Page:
11. As always, good info! Like Diane said, this info is fantastic for creating fictional characters, as well as thinking through what we ourselves might be dealing with. This is a background I see a lot in romance fiction, and it makes sense. We expect our romance hero/ines to be heroic, yet have hangups and emotional baggage – and what better reason than an absentee parent, or one who’s trying to compensate for another? Thanks for sharing your wonderful insights!

  12. Great post, Louise. Thanks for sharing this info!

  13. Kecia Adams says:

    Hi Louise! I found this post fascinating because I am right in the middle of drafting my next book and have been having trouble “getting into” the male lead character because he’s so stiff and responsible. But this described him to a T and painted a little more humanity for him. And of course the female lead is a disaster! 🙂 The course of true love…

    • Next post will include a little deeper look at this role, so hopefully you’ll find more info of use to you then. hero’s work hard, see life as serious and are afraid to let go – of control, situations, life in general.

  14. mm pollard says:

    Great post, Louise. I see my childhood in the post, but not me as an adult. I’m eager to see the downsides you mentioned.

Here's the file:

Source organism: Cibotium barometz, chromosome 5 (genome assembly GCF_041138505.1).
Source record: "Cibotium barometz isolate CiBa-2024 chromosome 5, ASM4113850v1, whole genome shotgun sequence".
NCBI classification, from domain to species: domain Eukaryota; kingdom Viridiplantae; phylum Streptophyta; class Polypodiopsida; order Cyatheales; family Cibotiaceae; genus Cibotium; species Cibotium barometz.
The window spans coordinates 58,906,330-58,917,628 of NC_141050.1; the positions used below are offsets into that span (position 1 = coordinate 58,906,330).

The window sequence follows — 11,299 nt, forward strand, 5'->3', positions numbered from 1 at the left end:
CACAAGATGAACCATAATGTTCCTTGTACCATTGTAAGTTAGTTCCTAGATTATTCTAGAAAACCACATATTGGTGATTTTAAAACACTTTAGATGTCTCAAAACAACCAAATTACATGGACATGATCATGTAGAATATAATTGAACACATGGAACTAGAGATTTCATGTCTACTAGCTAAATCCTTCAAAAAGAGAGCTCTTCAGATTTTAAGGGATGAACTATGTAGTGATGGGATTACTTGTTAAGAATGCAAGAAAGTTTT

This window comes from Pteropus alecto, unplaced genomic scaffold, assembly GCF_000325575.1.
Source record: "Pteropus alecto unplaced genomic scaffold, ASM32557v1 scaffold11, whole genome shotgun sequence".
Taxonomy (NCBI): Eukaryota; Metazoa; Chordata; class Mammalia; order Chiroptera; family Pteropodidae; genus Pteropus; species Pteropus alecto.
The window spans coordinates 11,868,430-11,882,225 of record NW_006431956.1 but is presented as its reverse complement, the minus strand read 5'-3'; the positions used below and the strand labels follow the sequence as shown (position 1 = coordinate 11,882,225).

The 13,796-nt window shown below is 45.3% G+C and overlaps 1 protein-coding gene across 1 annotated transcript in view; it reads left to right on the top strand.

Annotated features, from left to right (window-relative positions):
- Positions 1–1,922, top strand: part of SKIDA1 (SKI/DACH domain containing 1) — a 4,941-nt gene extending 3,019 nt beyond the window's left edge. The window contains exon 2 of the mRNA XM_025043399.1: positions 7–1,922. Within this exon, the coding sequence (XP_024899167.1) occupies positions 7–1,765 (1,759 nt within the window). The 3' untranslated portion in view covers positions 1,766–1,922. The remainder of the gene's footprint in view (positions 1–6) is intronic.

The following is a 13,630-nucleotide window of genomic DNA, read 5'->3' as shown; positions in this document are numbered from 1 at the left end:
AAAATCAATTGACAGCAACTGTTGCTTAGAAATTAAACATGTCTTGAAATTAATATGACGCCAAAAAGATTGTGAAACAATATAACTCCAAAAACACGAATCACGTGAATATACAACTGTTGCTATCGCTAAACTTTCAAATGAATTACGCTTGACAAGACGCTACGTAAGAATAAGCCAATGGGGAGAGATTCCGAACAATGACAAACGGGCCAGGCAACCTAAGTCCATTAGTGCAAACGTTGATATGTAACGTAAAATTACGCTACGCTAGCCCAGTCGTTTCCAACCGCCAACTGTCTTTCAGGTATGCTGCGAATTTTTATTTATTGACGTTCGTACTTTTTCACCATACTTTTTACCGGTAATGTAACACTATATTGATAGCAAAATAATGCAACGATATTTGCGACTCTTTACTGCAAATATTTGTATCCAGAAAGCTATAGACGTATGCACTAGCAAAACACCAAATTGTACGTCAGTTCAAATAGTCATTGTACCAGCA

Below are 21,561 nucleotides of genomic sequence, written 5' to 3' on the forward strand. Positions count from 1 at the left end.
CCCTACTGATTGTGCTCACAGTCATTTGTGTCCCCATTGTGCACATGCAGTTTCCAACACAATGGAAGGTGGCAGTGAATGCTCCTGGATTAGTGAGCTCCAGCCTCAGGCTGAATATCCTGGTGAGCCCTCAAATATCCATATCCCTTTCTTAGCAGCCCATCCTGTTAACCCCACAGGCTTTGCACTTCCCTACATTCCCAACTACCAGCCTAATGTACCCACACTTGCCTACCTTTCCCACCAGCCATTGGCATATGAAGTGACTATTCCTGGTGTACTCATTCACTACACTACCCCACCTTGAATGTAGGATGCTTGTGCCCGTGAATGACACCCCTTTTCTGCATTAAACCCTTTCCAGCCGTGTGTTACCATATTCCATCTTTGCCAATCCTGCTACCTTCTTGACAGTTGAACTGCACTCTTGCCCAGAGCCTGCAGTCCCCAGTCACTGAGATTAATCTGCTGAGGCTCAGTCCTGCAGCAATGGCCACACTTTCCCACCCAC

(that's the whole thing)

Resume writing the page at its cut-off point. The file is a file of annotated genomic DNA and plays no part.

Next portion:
• thanks for stopping by. No one person is ever completely one role, but in these families, children seem to more deeply adopt one role or another. And we can put them behind us, although usually it takes some conscious effort.

  15. Darn it! You keep telling me I can’t identify these people, but I totally know who this one is! (hint: it’s not me)

    I am so loving this series. Thank you for putting it out there for those of us who maybe didn’t know we needed it.

    • Glad you’re enjoying these blogs, Tameri. Funny how we can start to see people in these descriptions. Not something I recommend but it’s pretty common, since these roles are fairly universal.

  16. fascinating post, Louise. I’m with the rest: great understanding for fiction characters and especially for Real Life.
    I think you said 4 character types? Wouldn’t that be an excellent overlay for a story? – to have all 4 battling each other with the traits they learned in childhood.

  17. Holy cow! I think that might be me! Hmmmmmmm.

    Very interesting post, Louise. The next book I’m going to tackle writing is going to deal with some of these issues. I’ll be shooting you over an e-mail with some questions if you don’t mind? Or maybe I’ll just interview myself, now that I realize some of these scary things about me.

    No. I’ll just ask you. That’ll be more fun! (See, I know how to have fun.)

    Patricia Rickrode
    w/a Jansen Schmidt

  18. I love reading your posts. Like everyone else, I learn so much! It would be interesting to have someone evaluate my weird family to see what personalities my siblings and I are. 🙂

  19. thanks so much kristy. No one is ever as clearly a role as described here, but I’ll bet by the time you’ve read all four you’ll see predominant traits in some of your sibs. Most people do. Families always make the best fodder for characters, don’t they? sometimes you just have to kill them off.